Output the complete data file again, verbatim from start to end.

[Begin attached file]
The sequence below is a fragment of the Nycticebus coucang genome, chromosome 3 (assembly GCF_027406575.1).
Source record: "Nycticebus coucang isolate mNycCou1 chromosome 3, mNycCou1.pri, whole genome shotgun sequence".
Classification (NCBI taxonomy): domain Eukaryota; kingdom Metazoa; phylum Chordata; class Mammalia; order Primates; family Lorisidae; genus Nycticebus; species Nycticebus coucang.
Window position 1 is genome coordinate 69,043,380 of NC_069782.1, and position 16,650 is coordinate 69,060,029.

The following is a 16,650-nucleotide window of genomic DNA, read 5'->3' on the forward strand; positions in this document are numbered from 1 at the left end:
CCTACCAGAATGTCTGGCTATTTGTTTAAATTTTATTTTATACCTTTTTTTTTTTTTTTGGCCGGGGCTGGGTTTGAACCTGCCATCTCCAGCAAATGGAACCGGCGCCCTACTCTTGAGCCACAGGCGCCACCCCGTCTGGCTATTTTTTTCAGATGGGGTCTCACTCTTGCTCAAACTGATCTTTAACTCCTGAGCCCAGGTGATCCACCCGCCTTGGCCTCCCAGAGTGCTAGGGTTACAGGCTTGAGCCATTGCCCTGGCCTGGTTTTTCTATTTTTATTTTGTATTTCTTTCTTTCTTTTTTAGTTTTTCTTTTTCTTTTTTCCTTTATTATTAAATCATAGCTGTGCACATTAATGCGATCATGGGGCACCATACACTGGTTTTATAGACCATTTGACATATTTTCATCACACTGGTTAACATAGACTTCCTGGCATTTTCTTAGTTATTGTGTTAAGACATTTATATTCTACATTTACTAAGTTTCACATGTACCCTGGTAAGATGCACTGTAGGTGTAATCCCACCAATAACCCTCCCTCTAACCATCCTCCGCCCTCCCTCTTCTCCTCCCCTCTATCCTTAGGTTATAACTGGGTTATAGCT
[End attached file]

The sequence below is a fragment of the Nycticebus coucang genome, chromosome 3 (assembly GCF_027406575.1).
Source record: "Nycticebus coucang isolate mNycCou1 chromosome 3, mNycCou1.pri, whole genome shotgun sequence".
Classification (NCBI taxonomy): domain Eukaryota; kingdom Metazoa; phylum Chordata; class Mammalia; order Primates; family Lorisidae; genus Nycticebus; species Nycticebus coucang.
Window position 1 is genome coordinate 69,043,380 of NC_069782.1, and position 16,650 is coordinate 69,060,029.

The following is a 16,650-nucleotide window of genomic DNA, read 5'->3' on the forward strand; positions in this document are numbered from 1 at the left end:
CCTACCAGAATGTCTGGCTATTTGTTTAAATTTTATTTTATACCTTTTTTTTTTTTTTTGGCCGGGGCTGGGTTTGAACCTGCCATCTCCAGCAAATGGAACCGGCGCCCTACTCTTGAGCCACAGGCGCCACCCCGTCTGGCTATTTTTTTCAGATGGGGTCTCACTCTTGCTCAAACTGATCTTTAACTCCTGAGCCCAGGTGATCCACCCGCCTTGGCCTCCCAGAGTGCTAGGGTTACAGGCTTGAGCCATTGCCCTGGCCTGGTTTTTCTATTTTTATTTTGTATTTCTTTCTTTCTTTTTTAGTTTTTCTTTTTCTTTTTTCCTTTATTATTAAATCATAGCTGTGCACATTAATGCGATCATGGGGCACCATACACTGGTTTTATAGACCATTTGACATATTTTCATCACACTGGTTAACATAGACTTCCTGGCATTTTCTTAGTTATTGTGTTAAGACATTTATATTCTACATTTACTAAGTTTCACATGTACCCTGGTAAGATGCACTGTAGGTGTAATCCCACCAATAACCCTCCCTCTAACCATCCTCCGCCCTCCCTCTTCTCCTCCCCTCTATCCTTAGGTTATAACTGGGTTATAGCT